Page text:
Insurers will not have to fund overseas terror pool

An attempt to force insurers to set up a fund for victims of terrorist attacks overseas will be thrown out of the Commons later this month.

Insurance Times has learned that the Private Member’s Bill introduced by Lord Brennan will return to the Commons on 15 July but will not be considered due to “lack of support”.

There had been fears that the Victims of Overseas Terrorism Bill would require insurers to contribute to a pooling arrangement similar to Pool Re.

A Whitehall source said the Bill was fraught with problems and would be blocked despite an unopposed second reading in the Lords.

A spokesman for the Department for Culture, Media and Sport said: “It is a competitive market. It is not up to the government to tell insurers they should set up a fund. It is about consumer choice.

“What we want is information to be made clear to customers and what is included in the policy. Whether terrorism overseas is included in a policy needs to be set out clearly and customers need to ensure they understand the small print.”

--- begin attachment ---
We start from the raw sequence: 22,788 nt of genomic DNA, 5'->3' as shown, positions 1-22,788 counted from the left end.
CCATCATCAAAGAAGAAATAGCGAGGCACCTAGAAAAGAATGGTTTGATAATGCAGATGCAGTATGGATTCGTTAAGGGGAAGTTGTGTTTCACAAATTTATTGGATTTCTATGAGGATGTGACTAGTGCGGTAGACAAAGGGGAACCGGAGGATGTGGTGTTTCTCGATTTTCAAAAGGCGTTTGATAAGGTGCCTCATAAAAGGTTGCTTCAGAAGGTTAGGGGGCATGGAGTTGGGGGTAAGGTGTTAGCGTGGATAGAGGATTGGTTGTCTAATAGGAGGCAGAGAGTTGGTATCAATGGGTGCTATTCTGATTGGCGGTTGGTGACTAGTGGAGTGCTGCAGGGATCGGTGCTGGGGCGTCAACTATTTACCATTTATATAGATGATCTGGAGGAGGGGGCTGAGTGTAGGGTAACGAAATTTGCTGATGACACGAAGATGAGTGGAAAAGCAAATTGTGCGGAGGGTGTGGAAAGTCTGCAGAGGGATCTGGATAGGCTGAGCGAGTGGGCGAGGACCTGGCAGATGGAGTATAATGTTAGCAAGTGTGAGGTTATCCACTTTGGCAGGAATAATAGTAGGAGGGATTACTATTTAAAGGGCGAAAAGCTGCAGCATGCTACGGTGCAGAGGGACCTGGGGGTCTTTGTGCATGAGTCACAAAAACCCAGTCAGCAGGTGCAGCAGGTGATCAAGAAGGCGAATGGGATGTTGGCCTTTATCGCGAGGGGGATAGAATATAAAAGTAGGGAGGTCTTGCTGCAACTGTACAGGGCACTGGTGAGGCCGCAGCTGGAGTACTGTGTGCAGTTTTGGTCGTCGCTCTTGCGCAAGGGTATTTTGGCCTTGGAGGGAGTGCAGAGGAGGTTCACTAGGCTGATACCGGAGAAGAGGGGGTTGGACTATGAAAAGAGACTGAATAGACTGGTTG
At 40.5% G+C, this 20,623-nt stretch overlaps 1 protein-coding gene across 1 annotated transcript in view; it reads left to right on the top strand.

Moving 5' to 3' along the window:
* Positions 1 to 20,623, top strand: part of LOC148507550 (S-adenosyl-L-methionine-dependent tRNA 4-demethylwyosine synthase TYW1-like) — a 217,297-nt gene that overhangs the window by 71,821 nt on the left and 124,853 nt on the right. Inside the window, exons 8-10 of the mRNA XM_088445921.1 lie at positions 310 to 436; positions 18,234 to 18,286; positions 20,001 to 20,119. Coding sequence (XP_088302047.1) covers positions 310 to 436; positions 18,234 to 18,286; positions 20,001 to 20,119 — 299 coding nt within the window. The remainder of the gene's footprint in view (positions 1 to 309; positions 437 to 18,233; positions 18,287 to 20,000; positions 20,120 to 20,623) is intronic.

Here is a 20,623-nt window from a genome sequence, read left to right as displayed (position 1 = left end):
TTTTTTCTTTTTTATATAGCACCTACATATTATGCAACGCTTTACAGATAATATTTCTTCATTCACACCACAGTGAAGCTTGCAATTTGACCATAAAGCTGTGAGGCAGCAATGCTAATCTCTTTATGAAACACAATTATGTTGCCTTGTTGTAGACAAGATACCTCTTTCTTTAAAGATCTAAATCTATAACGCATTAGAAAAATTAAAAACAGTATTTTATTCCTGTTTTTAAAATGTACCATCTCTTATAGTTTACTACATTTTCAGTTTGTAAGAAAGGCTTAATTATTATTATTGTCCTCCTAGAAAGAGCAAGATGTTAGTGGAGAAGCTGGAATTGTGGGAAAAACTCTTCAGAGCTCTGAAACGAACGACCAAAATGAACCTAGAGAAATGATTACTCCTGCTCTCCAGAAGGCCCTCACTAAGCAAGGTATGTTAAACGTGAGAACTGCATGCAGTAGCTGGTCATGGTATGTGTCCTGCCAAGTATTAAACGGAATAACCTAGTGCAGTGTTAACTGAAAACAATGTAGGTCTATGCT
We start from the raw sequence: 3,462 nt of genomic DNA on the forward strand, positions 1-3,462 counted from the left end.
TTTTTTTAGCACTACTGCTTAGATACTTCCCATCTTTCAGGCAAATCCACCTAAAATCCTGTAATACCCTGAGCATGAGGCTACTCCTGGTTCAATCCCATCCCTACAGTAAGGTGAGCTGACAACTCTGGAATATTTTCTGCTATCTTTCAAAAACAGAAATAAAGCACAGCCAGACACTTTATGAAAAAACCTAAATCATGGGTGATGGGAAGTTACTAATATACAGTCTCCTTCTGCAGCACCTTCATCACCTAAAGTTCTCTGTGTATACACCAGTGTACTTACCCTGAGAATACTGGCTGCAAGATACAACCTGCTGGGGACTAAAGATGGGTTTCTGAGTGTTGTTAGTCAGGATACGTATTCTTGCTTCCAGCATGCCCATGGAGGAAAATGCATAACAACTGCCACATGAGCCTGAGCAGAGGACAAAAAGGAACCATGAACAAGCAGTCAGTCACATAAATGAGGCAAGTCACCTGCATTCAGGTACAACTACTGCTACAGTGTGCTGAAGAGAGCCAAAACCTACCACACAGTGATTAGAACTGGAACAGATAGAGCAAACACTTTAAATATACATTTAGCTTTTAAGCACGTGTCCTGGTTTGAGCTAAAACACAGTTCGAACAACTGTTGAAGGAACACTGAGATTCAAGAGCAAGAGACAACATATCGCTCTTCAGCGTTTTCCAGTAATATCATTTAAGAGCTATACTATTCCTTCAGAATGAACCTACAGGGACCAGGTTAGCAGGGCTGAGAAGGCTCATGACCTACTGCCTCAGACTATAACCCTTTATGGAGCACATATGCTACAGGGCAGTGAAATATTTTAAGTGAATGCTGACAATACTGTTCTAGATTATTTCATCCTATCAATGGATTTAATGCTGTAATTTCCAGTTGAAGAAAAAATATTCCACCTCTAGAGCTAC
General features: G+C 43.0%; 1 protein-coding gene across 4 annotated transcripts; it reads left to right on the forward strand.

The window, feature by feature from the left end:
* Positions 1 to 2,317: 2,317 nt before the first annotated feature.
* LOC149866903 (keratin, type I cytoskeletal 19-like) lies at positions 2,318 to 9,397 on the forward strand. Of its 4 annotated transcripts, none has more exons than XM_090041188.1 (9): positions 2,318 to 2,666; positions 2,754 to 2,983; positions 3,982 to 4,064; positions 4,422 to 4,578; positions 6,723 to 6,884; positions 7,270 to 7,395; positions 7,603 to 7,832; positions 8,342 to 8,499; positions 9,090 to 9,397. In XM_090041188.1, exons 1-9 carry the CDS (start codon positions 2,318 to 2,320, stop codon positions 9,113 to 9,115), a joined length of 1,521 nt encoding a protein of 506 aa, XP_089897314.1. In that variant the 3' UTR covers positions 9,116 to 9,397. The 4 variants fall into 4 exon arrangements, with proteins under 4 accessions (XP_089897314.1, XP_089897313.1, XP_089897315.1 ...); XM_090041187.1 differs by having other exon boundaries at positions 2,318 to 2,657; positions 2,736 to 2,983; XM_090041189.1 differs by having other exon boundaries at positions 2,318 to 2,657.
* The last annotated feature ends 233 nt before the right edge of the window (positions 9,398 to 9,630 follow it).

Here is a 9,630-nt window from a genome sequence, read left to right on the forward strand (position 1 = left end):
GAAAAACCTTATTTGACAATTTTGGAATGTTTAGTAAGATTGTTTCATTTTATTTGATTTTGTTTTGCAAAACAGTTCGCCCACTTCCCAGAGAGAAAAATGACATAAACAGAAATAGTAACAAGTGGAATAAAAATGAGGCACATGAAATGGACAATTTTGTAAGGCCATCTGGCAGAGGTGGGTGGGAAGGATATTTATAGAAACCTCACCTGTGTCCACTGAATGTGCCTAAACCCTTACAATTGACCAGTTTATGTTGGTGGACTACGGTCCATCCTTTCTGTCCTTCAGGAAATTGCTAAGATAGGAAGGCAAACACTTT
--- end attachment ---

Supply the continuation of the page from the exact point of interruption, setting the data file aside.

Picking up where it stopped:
Insurance Times reported in April that despite “sympathy” towards the Bill the government did not want to force insurers to set up a fund.

Lord Davies of Oldham acknowledged in the April debate a “clear disparity” between the support for UK victims of overseas terrorism and that for victims of terrorism in the UK and the need for “urgent action”.

However he said: “We don’t think it’s the government’s role to compel insurers to offer cover.

“We don’t believe that there’s a market failure which warrants the government to intervene. Decisions on price and cover are ultimately commercial ones for the insurer.”